Mullen’s work pushes the line between maintenance and disruption to ultimately ask what can be recovered and recycled in the space of a poem. Specifically, I argue she employs repetition to communicate a pain that may not be explicitly speakable or narrowly legible within the confines of the language at hand. I am not the first to analyze Mullen’s transformative use of repetition. In her book Renegade Poetics, poet and scholar Evie Shockley considers the complexities of the relationship between Mullen’s poetics and her identity as an African-American poet writing in English. Shockley argues that Mullen uses repetition to both highlight and critique the English language’s “seemingly inescapable racist baggage” in Mullen’s poem “Denigration.”  Something similar happens in the following poem from “Trimmings”:
Of a girl, in white, between the lines, in the spaces where nothing is written. Her starched petticoats, giving him the slip. Loose lips, a telltale spot, where she was kissed, and told. Who would believe her, lying still between the sheets. The pillow cases, the dirty laundry laundered. Pillow talk-show on a leather couch, slips in and out of dreams. Without permission, slips out the door. A name adores a Freudian slip. 
The tensions in this poem circulate around a girl’s impossible task of proving a sexual violation in the absence of concrete evidence. She is in pain; how does she prove it? The sex act left a spot of blood (“a telltale spot”) on something, but all evidence has since been laundered away. Lacking this material substantiation, the experience becomes, according to the hegemonic logic embedded in this language, merely the stuff of dreams; the violation inhabits the space “where nothing is written.”
Where does the pain reside, how do we recover it? How do we communicate when language in its tradition threatens to erase our experience? Mullen does not shy away from this difficulty. Indeed, initially, the poem enacts patriarchal discourse’s remaking of survivors’ testimonies into counts against their own credibility by doubling the word “lying.” This slippage implies that whenever a woman lies down for sex she relinquishes the power of narrating the truth of her experience—she is assumed to be both prone and prone to lying, someone who tells tales. Sexual “looseness,” begets “looseness” with the truth: the phrase, “loose lips,” evokes both spreading gossip with the mouth and spreading one’s legs to reveal supple labia, or so claim the powers that have long arbitrated sexual trauma. But the poem’s reproduction of an oppressive discourse soon becomes an indictment against that very discourse’s foundational erasure. With a nod to Freud and a leather couch, the poem charges psychoanalysis with telling women what they have experienced—“who would believe her” the poem asks. Does she tell? Or was she told? The line “where she was kissed, and told” resists clarifying this question; instead, the girl is left slipping between being the subject and the object of the telling.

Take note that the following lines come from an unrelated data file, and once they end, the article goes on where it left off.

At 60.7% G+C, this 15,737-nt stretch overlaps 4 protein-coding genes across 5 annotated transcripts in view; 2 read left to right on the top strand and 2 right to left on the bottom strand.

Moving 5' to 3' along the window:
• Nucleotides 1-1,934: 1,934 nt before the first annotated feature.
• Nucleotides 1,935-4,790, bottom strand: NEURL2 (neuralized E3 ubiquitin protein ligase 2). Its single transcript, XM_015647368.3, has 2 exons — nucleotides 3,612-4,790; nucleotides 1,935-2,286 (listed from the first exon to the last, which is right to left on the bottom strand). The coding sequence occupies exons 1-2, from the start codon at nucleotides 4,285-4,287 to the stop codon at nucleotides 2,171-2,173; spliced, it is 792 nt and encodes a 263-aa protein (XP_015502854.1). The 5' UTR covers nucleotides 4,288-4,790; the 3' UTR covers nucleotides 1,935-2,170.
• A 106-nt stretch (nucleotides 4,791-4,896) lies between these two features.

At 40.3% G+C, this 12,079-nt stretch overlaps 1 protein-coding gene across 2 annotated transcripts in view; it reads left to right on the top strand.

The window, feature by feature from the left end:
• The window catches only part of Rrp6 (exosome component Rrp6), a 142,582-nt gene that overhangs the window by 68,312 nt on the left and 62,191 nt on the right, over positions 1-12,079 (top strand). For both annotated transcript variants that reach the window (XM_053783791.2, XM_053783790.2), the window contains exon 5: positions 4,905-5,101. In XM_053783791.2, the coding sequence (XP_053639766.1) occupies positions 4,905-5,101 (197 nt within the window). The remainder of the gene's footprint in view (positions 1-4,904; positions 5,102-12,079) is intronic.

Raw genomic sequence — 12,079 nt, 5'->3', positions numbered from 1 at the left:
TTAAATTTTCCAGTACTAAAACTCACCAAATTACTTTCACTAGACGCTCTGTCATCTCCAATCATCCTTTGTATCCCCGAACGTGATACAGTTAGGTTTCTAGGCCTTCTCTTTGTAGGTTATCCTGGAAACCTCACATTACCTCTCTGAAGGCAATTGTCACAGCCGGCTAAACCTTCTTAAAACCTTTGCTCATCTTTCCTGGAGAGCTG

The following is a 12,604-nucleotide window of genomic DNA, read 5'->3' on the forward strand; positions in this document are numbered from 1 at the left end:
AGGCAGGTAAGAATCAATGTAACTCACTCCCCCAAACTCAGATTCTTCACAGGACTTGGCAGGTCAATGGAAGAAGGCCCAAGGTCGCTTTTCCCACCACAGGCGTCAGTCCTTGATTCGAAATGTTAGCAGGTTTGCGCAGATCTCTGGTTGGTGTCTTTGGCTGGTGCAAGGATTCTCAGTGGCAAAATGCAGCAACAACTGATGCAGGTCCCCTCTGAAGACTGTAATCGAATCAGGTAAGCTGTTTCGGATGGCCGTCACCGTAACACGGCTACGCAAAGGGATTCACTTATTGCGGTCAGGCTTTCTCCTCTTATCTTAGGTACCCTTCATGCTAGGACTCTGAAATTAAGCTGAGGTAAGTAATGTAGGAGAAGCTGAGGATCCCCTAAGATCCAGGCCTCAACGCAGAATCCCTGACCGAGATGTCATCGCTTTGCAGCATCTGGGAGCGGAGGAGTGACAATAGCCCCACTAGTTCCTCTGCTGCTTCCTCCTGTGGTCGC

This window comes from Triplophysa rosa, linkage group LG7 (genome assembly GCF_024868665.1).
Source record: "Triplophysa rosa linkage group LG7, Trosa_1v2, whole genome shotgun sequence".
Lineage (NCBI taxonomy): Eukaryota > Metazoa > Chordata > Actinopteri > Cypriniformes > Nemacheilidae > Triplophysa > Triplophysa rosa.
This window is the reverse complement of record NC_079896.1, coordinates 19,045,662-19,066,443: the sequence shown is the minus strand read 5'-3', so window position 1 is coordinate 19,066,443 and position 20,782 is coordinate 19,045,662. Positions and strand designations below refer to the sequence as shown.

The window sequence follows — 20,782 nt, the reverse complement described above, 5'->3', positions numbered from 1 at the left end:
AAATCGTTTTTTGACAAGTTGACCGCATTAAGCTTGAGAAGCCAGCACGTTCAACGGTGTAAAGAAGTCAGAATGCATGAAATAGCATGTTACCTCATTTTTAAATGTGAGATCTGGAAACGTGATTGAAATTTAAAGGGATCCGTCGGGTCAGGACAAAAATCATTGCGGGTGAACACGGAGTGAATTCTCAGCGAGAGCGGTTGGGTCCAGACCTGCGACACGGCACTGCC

You say you are hurt? Prove it. This poem answers this challenge with repetition, conjuring the very “evidence” needed even as the language the poem uses threatens to erase it. Although untitled, the poems in “Trimmings” each take a specific piece of clothing or accessory for their focus, playfully punning on the garment’s name and pushing it through a cycle of iteration to reveal the semantic possibilities of its sonic texture. For instance, the language of this poem circulates around the slip, that is, the undergarment: it repeats the word “slip” four times (five, if you let “slip” emerge from a spoken elision in “loose lips”). However, “slip” never denotes the garment in question, that is, the stained slip that would carry the “telltale spot” that might serve as incriminating evidence. Each use of the word instead refers to the action of slipping away, a fugitive movement which the girl herself was unable to complete. The slip as garment itself, then, slips away. As the slips accrue in the poem, the material slip becomes more glaringly absent and the language’s slippages noticeably louder. By repeating “slip,” the poem stresses the girl’s inability to escape the strictures of very language available to her as she attempts to tell her truth; that is, it makes her erasure present. Even if the language of the poem undermines her pain’s authority—it is insufficient to speak for itself, it must produce evidence, call witnesses, etc—the insistence on the slip gestures to the pain elided by the poem, the story beneath the story, that persists “between the lines.” In the reigning discourse, every assertion she makes will only be twisted and made into evidence of her supposed prevarication. Still, within the poem, language recovers this girl’s experience through repetition’s misbehavior, its insistence on accruing, its rejection of reduction. Even if her slip is not available as evidence, the linguistic slippage brought out through repetition saves her from easy legibility, and therefore, simple condemnation. Her pain becomes an inescapable remainder, at least in the space of this poem. What does the poem mean? I have been hurt.
 Gertrude Stein, “Portraits and Repetition,” in Writings, 1932-1946 (New York: Library of America, 1998), 288.
 Gertrude Stein, “Sacred Emily,” in Writings, 1903-1932 (New York: Library of America, 1998), 387–96.
 Stein, “Portraits and Repetition,” 290-291.
 Harryette Romell Mullen, Recyclopedia (St. Paul, MN: Graywolf Press, 2006), vii.
 Mullen, Recyclopedia, x.
 Evie Shockley, Renegade Poetics: Black Aesthetics and Formal Innovation in African American Poetry (Iowa City: University of Iowa Press, 2011), 15.
 Mullen, Recycopedia, 18.
Kelly Hoffer (she/her) earned an MFA in Poetry from the Iowa Writers’ Workshop. Her book manuscript Undershore was a finalist for the 2020 National Poetry Series and a semifinalist for Tupelo Press's 2020 Berkshire Prize. Her poems have appeared in Yalobusha Review, BathHouse Journal, Radar Poetry, Prelude online, The Bennington Review, and the inaugural issue of Second Factory from Ugly Duckling Presse, among others. She is currently pursuing a PhD in Literatures in English at Cornell University. Learn more at : https://www.kellyrosehoffer.com.